Response of Escherichia coli to hydrogen nanobubbles: an in vitro evaluation using synchrotron infrared spectroscopy

Hydrogen (H2)-rich water, an apparent source of molecular H2, is an emerging functional drink with many purported benefits for human health (Yang et al., 2020; Ostojic, 2021). The preventive and therapeutic effects of H2 on various pathological processes have been intensively investigated in numerous clinical trials; it is commonly believed that the beneficial effects are mainly attributed to its selective antioxidant and anti-inflammatory properties (Lee et al., 2015; Ohta, 2015; LeBaron et al., 2019; Qiu et al., 2020). In recent years, a handful of rodent studies revealed that exogenous H2 can affect the gut microbiota (Sha et al., 2018; Valdes et al., 2018). For example, H2 was reported to induce a higher abundance of butyrate-producing bacteria in a rat model of Parkinson’s disease (Bordoni et al., 2019). Recent first-in-human trials have explored the effects of the long-term consumption of H2-rich water on antioxidant activity and the gut flora (Sha et al., 2018; Suzuki et al., 2018). Although these promising results suggest that the intestinal microbiota may be another plausible target for molecular H2, more studies are highly warranted to explain the mechanism(s) of H2 action on bacterial growth and functions.

Hydrogen molecules can modulate enzymatic activity and structural properties of pepsin in vitro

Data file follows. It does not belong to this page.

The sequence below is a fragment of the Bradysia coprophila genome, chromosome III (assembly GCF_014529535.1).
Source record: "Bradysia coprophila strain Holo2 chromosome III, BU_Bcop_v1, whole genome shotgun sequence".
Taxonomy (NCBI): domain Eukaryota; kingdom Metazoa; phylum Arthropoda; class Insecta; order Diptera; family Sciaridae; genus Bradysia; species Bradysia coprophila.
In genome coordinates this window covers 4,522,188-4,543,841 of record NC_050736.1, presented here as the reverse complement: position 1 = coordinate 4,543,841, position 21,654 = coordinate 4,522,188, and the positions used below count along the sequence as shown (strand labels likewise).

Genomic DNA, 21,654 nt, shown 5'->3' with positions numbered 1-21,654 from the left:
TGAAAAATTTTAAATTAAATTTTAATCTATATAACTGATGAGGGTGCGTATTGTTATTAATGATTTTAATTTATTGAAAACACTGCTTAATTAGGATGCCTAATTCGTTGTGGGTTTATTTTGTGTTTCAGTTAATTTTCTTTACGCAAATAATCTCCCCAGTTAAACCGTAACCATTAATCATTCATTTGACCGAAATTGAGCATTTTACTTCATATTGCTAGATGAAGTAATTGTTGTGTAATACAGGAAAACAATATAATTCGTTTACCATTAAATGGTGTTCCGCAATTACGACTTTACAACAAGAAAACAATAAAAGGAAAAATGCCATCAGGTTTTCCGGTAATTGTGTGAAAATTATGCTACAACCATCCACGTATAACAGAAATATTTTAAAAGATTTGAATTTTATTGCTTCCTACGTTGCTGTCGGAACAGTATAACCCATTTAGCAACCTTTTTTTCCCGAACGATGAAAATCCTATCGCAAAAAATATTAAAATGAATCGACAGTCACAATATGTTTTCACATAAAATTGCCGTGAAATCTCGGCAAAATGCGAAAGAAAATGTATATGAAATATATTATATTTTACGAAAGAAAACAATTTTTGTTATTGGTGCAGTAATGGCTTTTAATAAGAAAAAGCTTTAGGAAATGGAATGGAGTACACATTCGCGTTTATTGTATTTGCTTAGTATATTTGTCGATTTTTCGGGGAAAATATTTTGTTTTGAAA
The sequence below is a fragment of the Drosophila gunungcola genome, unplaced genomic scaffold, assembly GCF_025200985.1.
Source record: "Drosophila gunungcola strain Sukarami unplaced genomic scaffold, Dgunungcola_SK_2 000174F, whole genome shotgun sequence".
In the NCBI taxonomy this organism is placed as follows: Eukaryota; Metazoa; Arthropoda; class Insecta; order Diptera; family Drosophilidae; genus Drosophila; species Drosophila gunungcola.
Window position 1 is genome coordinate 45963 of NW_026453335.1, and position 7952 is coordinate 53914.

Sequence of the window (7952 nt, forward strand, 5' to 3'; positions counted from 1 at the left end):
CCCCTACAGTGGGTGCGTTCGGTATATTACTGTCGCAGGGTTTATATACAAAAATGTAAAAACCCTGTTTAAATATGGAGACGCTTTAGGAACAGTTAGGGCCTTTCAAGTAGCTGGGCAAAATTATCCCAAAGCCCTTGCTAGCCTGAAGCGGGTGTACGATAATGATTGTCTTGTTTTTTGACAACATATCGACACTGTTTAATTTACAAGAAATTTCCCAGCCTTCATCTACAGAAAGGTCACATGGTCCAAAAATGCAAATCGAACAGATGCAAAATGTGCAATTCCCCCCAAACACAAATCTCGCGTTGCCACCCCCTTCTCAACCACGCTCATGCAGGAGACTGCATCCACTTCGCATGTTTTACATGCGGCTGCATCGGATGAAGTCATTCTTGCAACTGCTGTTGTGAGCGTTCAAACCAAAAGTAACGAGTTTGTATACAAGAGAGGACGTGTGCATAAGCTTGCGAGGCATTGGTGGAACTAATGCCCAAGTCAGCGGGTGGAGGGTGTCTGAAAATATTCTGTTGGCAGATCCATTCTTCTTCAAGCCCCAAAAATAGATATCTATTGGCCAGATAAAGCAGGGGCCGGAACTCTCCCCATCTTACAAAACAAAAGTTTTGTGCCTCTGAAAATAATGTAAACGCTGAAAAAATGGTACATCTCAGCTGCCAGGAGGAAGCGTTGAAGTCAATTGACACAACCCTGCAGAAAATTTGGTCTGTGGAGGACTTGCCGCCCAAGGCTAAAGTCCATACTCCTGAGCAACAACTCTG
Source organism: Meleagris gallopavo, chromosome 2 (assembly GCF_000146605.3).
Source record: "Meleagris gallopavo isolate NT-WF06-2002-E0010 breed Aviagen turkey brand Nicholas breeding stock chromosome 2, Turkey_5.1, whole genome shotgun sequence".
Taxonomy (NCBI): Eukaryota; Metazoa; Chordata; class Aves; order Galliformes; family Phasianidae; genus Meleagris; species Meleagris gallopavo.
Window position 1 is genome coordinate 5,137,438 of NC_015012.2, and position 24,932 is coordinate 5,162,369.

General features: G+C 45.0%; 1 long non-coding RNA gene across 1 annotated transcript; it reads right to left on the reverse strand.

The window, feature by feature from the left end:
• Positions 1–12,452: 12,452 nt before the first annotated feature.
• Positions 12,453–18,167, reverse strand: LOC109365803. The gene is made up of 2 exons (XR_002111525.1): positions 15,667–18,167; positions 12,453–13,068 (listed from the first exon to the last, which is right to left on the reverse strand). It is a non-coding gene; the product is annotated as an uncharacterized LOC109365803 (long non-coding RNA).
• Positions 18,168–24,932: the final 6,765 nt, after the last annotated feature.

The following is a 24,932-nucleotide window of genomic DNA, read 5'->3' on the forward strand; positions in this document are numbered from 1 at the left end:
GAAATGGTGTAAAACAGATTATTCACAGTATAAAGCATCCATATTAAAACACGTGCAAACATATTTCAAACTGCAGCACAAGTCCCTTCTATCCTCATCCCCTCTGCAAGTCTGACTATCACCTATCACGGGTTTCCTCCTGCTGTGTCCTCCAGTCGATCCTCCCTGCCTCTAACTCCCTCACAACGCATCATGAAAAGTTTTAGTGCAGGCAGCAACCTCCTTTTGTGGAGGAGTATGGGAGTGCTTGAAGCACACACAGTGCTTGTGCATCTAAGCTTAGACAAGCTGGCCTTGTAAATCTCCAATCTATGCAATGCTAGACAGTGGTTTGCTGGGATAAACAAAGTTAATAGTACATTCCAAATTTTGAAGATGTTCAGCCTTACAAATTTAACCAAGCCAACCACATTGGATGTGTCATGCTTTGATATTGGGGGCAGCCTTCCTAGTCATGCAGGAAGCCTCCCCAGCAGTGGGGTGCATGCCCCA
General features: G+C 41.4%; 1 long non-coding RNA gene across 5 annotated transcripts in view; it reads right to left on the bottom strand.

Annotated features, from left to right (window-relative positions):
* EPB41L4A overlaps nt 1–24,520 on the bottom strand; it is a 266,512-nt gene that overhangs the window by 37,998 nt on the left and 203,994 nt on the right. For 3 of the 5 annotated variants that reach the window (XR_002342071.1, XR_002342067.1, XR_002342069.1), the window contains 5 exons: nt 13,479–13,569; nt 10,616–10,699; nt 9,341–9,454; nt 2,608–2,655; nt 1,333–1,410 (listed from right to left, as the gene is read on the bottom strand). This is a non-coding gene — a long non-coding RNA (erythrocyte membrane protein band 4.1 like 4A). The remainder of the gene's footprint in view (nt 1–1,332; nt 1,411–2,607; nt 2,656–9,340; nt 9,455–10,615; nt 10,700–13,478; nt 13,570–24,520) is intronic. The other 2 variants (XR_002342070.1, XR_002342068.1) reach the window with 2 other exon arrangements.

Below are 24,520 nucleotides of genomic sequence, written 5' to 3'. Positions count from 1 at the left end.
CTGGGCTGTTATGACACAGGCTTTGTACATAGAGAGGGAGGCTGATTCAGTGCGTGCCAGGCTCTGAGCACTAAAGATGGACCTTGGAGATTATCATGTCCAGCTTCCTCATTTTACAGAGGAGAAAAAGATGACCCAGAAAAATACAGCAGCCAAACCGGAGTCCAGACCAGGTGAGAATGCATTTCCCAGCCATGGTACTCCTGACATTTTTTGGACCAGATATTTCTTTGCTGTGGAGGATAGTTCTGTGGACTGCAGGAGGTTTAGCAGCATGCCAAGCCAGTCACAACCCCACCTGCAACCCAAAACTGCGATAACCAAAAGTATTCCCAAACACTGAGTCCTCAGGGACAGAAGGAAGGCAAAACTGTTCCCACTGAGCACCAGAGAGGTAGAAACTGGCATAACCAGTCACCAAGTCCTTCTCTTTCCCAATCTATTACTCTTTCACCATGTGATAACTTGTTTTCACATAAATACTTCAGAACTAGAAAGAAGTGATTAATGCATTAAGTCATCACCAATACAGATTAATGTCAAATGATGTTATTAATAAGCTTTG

Hydrogen gas therapy has been recognized as the promising application merit. However, the underlying mechanism on the biological effects remains far from being understood. In this work, pepsin used as a research model, the effects of hydrogen-rich water on the protein activities and structural properties were investigated by enzymatic assay, atomic force microscopy-based peakforce quantitative nanomechanical mapping (PF-QNM) and terahertz time-domain spectroscopy (THz-TDS). We found that hydrogen-rich water can increase the protein activity and its apparent height while alter the mechanical properties (Young’s modulus) and the terahertz dynamics. These results suggest a possible mode of hydrogen molecules acting with pepsin through the local changes of hydrophobic interfaces in the protein molecules, thus provide the first evidence for the direct interaction between hydrogen with proteins and a biophysical insight into the mechanism of hydrogen as well as other gases on the biological effects.